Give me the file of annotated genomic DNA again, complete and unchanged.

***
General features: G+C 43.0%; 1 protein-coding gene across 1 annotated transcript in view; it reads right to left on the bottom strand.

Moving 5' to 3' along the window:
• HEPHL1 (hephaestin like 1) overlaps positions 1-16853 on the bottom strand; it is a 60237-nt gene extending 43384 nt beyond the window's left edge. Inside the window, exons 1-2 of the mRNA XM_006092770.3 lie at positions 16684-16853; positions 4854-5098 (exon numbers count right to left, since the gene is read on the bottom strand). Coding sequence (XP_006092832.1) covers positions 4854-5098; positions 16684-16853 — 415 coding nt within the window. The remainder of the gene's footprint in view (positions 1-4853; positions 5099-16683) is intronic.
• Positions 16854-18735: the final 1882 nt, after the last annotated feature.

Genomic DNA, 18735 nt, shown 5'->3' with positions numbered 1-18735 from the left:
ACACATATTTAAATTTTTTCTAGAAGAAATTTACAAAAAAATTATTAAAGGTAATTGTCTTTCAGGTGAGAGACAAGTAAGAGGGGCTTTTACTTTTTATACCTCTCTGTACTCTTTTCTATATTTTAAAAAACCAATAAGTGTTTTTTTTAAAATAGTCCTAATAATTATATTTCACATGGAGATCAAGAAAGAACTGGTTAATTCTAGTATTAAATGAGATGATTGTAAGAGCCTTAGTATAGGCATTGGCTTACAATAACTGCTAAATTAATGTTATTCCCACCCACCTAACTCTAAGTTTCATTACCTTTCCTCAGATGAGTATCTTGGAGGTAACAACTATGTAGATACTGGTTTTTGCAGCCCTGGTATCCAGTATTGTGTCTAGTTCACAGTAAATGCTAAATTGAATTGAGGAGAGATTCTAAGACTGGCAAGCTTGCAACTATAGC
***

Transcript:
General features: G+C 43.0%; 1 protein-coding gene across 1 annotated transcript in view; it reads right to left on the bottom strand.

Moving 5' to 3' along the window:
• HEPHL1 (hephaestin like 1) overlaps positions 1-16853 on the bottom strand; it is a 60237-nt gene extending 43384 nt beyond the window's left edge. Inside the window, exons 1-2 of the mRNA XM_006092770.3 lie at positions 16684-16853; positions 4854-5098 (exon numbers count right to left, since the gene is read on the bottom strand). Coding sequence (XP_006092832.1) covers positions 4854-5098; positions 16684-16853 — 415 coding nt within the window. The remainder of the gene's footprint in view (positions 1-4853; positions 5099-16683) is intronic.
• Positions 16854-18735: the final 1882 nt, after the last annotated feature.

Genomic DNA, 18735 nt, shown 5'->3' with positions numbered 1-18735 from the left:
ACACATATTTAAATTTTTTCTAGAAGAAATTTACAAAAAAATTATTAAAGGTAATTGTCTTTCAGGTGAGAGACAAGTAAGAGGGGCTTTTACTTTTTATACCTCTCTGTACTCTTTTCTATATTTTAAAAAACCAATAAGTGTTTTTTTTAAAATAGTCCTAATAATTATATTTCACATGGAGATCAAGAAAGAACTGGTTAATTCTAGTATTAAATGAGATGATTGTAAGAGCCTTAGTATAGGCATTGGCTTACAATAACTGCTAAATTAATGTTATTCCCACCCACCTAACTCTAAGTTTCATTACCTTTCCTCAGATGAGTATCTTGGAGGTAACAACTATGTAGATACTGGTTTTTGCAGCCCTGGTATCCAGTATTGTGTCTAGTTCACAGTAAATGCTAAATTGAATTGAGGAGAGATTCTAAGACTGGCAAGCTTGCAACTATAGC